1. The starting point is that Mr. Mehmood is a professional taxi driver using his vehicle in the course of his business. The vehicle is, accordingly, a profit earning chattel and, therefore, his true loss is the loss of profit suffered whilst his damaged vehicle is reasonably off the road pending repair and replacement.
    1. Next, I am satisfied, and it was not seriously in contention before me, that the cost of hire to Mr. Mehmood over the relevant period significantly exceeded any loss of hypothetical profit over the same period and accordingly damages ought, ordinarily, to be limited to the lost profit.
    1. Having established that Mr. Mehmood’s damages ought, ordinarily, to be limited to his loss of profit I deal with the “exceptions” identified in par 16.6 of Pepperall J’s decision. The first point to note is that the overall test remains whether the claimant has acted reasonably in hiring a vehicle where the cost of hire far exceeds the loss of profit. In my judgment the “exceptions” identified by Pepperall J go to show whether or not the claimant has acted reasonably and nothing more. The court, in my judgment, must consider whether, overall, the claimant has acted reasonably as well as considering the “exceptions”. This may, of course, be implicit in the reasoning given by a judge.
    1. The second point is that, in my judgment, the burden of proving the exceptions lies with the party asserting the exceptions (i.e. the claimant).
    1. Thirdly, it seems to me that, properly analysed, the first exception in the case of a taxi-driver would not apply simply because s/he might risk being dropped by the taxi company that provided him or her with most of his/her work. That might be a starting point, but the exception will only truly apply where a claimant is able to demonstrate that future trading (in this case as a self-employed taxi driver) would itself be compromised. In the present case the Claimant offered no evidence with regards to this exception and I say no more about it.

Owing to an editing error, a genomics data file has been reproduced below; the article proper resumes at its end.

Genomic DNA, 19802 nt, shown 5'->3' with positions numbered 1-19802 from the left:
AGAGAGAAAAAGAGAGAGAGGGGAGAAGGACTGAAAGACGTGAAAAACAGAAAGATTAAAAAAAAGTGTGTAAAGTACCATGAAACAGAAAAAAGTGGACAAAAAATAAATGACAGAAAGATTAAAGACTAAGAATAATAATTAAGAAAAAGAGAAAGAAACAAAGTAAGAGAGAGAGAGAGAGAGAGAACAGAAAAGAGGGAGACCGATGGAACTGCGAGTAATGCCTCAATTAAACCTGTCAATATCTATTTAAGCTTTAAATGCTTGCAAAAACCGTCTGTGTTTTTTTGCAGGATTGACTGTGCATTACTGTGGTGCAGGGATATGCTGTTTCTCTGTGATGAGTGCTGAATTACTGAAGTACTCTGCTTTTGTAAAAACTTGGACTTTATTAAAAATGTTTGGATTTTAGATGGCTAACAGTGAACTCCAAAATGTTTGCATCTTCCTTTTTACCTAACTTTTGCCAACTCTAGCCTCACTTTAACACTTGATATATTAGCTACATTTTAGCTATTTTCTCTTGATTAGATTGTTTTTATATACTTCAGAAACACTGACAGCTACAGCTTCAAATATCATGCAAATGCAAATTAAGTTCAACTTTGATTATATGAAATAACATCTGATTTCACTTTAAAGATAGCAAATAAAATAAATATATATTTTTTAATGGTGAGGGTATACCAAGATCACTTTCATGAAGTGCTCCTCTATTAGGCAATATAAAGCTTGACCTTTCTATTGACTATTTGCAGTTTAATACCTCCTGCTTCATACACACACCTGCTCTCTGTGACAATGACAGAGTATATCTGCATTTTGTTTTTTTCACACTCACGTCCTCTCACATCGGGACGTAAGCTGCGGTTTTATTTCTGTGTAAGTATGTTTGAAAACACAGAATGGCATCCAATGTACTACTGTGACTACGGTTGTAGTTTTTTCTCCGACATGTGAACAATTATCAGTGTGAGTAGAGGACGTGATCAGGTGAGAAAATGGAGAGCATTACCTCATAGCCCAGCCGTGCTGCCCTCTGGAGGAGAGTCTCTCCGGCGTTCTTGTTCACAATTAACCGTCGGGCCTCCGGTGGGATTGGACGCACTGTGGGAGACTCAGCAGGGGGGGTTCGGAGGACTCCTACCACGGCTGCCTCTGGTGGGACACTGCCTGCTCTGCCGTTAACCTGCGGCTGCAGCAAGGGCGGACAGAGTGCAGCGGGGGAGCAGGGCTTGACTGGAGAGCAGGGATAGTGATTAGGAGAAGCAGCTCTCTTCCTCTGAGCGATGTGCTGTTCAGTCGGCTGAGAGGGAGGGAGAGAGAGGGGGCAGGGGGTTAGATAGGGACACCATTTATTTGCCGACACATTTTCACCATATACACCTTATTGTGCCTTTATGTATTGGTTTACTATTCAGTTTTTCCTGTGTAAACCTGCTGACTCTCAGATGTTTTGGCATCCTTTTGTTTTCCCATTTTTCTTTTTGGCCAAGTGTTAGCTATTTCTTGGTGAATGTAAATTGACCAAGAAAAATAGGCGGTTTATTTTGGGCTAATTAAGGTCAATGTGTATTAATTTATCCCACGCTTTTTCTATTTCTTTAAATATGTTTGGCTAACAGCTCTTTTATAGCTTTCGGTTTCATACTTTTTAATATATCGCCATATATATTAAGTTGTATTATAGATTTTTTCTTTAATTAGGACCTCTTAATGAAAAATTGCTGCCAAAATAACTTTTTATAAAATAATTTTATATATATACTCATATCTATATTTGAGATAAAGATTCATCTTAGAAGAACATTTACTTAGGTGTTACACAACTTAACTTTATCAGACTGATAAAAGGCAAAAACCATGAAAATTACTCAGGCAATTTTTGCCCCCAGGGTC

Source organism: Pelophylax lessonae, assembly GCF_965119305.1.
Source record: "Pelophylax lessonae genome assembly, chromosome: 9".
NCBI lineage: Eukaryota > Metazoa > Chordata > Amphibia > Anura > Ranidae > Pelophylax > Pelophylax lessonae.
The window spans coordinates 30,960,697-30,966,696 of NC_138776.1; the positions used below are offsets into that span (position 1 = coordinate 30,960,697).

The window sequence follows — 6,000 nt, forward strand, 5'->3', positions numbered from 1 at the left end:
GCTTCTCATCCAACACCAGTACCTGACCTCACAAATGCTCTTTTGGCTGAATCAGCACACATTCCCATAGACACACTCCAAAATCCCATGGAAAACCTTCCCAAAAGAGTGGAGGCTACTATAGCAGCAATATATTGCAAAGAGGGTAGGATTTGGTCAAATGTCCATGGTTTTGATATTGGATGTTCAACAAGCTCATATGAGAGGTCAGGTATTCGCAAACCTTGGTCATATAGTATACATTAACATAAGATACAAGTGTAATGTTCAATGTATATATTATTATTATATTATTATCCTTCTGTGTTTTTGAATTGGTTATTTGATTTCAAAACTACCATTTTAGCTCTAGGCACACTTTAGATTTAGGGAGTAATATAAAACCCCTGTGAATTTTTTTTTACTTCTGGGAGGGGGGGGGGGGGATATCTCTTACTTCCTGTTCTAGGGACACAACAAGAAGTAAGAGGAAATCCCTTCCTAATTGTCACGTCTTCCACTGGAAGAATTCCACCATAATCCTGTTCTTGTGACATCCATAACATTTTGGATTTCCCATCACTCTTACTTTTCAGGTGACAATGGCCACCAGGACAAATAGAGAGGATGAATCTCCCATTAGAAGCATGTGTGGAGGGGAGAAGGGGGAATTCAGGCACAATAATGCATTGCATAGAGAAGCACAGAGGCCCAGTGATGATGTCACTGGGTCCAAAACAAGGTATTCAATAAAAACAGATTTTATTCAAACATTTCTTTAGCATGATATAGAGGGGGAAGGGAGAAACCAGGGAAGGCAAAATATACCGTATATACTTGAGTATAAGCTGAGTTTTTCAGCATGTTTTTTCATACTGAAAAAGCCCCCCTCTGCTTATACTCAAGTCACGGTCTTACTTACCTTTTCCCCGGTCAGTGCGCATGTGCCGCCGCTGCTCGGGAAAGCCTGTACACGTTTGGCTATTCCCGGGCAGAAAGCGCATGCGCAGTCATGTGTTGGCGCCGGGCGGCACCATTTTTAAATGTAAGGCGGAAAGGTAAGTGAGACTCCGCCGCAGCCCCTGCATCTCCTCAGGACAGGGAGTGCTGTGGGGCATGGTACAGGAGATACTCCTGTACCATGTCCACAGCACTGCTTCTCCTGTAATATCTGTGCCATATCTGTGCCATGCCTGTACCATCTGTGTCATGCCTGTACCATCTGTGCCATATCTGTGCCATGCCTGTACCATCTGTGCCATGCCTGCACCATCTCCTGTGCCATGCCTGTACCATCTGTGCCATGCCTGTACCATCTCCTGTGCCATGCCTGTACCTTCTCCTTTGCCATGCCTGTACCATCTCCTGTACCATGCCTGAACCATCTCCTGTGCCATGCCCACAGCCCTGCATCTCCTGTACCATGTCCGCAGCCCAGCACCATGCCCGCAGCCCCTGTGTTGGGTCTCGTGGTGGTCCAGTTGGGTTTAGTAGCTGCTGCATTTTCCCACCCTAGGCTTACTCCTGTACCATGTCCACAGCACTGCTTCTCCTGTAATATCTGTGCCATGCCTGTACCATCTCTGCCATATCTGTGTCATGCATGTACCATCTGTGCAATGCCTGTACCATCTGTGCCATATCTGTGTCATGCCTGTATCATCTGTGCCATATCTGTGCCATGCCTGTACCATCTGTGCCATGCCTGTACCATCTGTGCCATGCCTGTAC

1. The second exception applies where a claimant is able to demonstrate that the vehicle in question was used for both business and private purposes. Mr Brown submits that (a) the Claimant has failed to evidence private use of the vehicle or if he has it is de minimus, and (b) if there is mixed use then the measure of damages ought to be the cost of a vehicle for domestic purposes plus the loss of profit.
    1. Whilst I accept that Pepperall J’s judgment does not, explicitly, deal with the point it seems to be to be a matter of logic and common sense that where the vehicle in question has a mixed business and private use then, subject to an argument that either use is minimal or de minimus, there ought to be apportionment between the two uses and the proper measure of damages for the loss of business use is loss of profit. Therefore, save where it can be shown that the loss of business use was de minimus there is, in my view, no reasonable basis for awarding the cost of hire as an appropriate measure of damages for the loss of both business and private use.
    1. In the present case I agree with Mr. Brown’s primary contention that the Claimant has failed to demonstrate that any private use of the vehicle was no more than minimal. This was because:
i) The Claimant accepted during the course of cross-examination that the vehicle was, in reality a “business vehicle” and that any personal use was “fairly minimal”.
ii) There was no evidence that anyone else in Mr. Mehmood’s household used, or was insured to drive, the vehicle. The Claimant further accepted during the course of cross examination that his wife, who was at the relevant time an agency nurse, used public transport to travel to work and carry out shopping.